The Netflix doc focuses on artists, designers and star players, with enough lively pixel animations and amusing anecdotes to show what an exciting time the 1970s to 90s was for gamers
Netflix’s latest nostalgia-driven docuseries tackles the history of video games, with a focus on the 1970s, 80s and early 90s that made this 32-year-old gamer feel positively sprightly. It is pacy and wide-ranging, charting a course from early arcade culture through to modern esports, text adventures to role-playing games (RPGs), Space Invaders to Doom, enlivened by enthusiastic anecdotes from the people who were there. It hardly turns a new lens on this period, leaning heavily on the most recognisable games and stories of the era, but it does a better job than most TV at talking about video games without being either too superficial or too boring.
Most of the interviewees are the familiar, male faces of early(ish) video game history: the venerable Nolan Bushnell of Atari, the endearing metalhead Doom co-creator John Romero, the eccentric RPG pioneer Richard Garriott and Space Invaders inventor Tomohiro Nishikado. But the series also makes an effort to throw the spotlight on lesser-known figures: Gail Tilden, who led Nintendo of America to multimillion-selling success; Ryan Best, the creator of a long-lost satirical LGBT RPG called GayBlade; Gordon Bellamy, the developer who pushed for the inclusion of African American players in early Madden football games. Many of these stories were new to me, and I wish a little more time had been devoted to them instead of Pac-Man, Street Fighter and Mario.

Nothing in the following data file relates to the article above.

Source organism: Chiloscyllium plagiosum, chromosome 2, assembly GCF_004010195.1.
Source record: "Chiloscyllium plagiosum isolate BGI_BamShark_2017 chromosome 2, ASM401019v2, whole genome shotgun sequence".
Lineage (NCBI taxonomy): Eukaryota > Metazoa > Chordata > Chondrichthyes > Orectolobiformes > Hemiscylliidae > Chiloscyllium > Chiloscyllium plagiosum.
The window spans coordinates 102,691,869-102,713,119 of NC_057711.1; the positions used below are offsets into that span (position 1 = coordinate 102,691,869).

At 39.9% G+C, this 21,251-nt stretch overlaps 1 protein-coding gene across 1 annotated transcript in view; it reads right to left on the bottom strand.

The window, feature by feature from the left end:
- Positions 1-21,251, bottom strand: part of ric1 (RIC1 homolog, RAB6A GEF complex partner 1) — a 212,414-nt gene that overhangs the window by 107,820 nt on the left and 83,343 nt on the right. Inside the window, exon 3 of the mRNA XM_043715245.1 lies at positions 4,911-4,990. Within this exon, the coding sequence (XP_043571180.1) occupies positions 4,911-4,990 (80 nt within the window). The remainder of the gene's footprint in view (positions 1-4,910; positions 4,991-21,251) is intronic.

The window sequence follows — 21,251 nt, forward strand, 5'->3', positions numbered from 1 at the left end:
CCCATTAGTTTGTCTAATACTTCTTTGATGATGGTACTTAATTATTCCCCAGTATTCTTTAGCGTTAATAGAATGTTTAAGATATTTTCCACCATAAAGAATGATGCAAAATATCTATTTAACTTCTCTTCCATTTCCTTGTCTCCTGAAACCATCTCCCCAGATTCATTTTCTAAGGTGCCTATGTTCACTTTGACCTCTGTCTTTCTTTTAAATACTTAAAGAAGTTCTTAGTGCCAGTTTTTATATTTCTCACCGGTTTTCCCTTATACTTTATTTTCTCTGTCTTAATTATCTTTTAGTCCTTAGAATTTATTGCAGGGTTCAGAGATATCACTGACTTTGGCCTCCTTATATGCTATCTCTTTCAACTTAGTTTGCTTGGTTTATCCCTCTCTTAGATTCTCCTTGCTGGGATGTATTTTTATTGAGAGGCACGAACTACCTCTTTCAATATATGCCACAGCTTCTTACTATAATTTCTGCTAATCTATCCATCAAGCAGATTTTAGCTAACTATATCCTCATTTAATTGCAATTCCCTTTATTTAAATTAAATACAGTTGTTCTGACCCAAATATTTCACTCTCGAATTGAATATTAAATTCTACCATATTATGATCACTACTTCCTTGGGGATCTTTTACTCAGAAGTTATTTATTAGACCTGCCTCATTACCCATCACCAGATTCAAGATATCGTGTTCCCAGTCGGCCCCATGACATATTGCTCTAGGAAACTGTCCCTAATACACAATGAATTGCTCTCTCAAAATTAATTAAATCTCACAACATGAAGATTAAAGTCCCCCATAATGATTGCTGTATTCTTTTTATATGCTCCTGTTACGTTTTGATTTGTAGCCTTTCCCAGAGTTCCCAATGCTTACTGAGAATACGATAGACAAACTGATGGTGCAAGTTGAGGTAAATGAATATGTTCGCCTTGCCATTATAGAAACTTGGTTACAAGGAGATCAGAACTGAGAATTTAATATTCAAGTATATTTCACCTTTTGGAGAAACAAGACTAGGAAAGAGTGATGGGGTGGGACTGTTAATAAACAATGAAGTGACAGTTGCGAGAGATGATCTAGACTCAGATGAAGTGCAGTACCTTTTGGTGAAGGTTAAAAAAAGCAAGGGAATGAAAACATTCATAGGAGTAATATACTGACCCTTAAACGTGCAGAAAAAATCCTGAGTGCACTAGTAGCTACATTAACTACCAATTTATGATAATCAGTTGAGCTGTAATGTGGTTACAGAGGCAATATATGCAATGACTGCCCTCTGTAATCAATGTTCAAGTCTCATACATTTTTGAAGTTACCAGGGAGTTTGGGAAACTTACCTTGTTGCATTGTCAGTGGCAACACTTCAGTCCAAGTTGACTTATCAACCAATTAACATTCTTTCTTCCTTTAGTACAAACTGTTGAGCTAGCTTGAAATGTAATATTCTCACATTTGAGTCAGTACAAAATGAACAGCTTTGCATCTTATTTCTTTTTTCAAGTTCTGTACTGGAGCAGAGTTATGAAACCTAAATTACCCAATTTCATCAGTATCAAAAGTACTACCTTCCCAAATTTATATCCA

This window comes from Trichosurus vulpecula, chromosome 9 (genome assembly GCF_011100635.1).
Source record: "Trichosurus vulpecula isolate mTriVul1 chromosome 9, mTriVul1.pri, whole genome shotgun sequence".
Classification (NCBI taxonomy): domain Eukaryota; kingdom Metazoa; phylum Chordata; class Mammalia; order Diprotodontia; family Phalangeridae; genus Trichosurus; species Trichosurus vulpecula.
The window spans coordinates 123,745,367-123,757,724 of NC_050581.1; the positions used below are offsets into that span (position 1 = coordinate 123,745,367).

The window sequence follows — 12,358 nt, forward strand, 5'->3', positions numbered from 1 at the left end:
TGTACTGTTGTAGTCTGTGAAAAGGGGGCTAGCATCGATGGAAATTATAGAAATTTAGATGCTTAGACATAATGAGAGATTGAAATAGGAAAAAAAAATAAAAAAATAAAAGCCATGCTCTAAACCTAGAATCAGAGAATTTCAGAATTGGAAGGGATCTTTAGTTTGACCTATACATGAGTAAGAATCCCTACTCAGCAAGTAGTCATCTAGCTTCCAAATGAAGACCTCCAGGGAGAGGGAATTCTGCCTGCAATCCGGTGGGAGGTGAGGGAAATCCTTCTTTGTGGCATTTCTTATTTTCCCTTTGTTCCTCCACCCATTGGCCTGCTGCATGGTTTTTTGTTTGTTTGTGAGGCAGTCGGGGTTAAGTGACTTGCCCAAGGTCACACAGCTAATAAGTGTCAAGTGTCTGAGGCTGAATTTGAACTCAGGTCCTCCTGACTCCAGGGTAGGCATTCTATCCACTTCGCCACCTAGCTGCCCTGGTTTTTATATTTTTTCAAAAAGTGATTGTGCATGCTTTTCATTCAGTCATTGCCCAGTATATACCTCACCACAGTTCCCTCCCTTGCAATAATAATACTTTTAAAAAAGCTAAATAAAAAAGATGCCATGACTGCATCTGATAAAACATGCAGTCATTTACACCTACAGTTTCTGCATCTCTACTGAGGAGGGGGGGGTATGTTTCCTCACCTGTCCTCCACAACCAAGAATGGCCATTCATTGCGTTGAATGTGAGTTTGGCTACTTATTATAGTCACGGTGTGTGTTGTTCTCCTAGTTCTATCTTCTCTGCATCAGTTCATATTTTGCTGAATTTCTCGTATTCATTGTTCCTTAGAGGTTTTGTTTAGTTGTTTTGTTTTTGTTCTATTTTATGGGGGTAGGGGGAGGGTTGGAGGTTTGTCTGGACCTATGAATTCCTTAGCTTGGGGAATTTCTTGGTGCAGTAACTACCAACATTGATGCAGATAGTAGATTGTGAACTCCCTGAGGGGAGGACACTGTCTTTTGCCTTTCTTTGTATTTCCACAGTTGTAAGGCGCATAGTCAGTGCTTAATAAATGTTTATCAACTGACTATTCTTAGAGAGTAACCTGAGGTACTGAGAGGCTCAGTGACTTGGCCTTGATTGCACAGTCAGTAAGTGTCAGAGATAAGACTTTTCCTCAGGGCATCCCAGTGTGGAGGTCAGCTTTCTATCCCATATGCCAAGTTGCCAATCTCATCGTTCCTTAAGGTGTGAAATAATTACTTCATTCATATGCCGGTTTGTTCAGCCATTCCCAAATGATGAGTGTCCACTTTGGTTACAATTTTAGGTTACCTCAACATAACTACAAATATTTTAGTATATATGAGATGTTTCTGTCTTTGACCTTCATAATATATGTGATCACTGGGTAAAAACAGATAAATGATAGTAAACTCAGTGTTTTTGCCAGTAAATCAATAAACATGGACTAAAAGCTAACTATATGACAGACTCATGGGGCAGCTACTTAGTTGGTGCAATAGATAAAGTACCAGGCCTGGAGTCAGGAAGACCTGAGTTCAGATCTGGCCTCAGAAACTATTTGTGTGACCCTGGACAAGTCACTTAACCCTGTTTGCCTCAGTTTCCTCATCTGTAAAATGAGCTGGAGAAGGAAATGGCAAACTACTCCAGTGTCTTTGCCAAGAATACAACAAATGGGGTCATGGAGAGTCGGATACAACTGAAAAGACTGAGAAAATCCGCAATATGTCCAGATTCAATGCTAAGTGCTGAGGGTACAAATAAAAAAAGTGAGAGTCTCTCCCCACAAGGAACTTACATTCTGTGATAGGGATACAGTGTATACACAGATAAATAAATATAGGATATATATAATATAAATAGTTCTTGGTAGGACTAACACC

Selected by softengoxford